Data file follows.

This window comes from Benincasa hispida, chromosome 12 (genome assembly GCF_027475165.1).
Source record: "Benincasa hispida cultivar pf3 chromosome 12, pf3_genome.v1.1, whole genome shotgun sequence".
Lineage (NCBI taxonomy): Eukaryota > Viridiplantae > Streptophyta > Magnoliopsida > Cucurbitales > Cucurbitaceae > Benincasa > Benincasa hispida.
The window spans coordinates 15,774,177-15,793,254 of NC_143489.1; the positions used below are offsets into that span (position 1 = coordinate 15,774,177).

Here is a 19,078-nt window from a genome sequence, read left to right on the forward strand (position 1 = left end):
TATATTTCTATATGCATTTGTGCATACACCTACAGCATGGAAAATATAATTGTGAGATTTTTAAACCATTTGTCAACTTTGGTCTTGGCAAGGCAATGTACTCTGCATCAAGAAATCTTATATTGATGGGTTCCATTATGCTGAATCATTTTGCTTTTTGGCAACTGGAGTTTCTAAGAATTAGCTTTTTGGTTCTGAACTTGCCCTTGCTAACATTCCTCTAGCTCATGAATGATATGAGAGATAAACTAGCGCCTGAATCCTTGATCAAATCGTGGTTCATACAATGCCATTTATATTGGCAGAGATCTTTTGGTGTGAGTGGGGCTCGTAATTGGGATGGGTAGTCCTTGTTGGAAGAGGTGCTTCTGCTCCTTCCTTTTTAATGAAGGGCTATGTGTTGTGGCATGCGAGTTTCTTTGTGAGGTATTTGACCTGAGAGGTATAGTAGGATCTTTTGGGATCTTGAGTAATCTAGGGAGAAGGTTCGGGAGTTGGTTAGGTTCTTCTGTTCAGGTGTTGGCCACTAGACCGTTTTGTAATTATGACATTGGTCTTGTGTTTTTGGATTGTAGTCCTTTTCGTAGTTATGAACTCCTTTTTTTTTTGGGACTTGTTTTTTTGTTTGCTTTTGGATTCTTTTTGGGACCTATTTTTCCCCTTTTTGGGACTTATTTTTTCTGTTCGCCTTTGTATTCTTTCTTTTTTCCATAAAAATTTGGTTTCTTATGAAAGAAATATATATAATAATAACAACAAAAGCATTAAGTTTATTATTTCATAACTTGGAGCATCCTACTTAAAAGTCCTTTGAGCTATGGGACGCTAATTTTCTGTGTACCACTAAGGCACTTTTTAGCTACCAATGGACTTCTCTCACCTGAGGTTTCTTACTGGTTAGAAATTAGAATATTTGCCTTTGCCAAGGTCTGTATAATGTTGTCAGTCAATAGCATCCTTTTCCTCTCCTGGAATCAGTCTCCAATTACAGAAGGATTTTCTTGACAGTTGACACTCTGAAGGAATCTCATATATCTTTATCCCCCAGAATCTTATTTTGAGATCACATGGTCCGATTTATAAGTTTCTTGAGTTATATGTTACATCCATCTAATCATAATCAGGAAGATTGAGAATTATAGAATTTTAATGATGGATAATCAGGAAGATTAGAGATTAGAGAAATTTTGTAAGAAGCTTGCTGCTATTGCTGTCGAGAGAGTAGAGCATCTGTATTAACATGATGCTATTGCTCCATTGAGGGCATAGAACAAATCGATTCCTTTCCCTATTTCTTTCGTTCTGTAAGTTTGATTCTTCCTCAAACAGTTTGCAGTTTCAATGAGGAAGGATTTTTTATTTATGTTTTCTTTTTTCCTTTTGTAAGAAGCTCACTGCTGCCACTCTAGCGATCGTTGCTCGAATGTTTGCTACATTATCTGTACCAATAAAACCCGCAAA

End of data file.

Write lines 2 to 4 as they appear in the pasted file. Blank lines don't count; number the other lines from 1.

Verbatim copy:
Source record: "Benincasa hispida cultivar pf3 chromosome 12, pf3_genome.v1.1, whole genome shotgun sequence".
Lineage (NCBI taxonomy): Eukaryota > Viridiplantae > Streptophyta > Magnoliopsida > Cucurbitales > Cucurbitaceae > Benincasa > Benincasa hispida.
The window spans coordinates 15,774,177-15,793,254 of NC_143489.1; the positions used below are offsets into that span (position 1 = coordinate 15,774,177).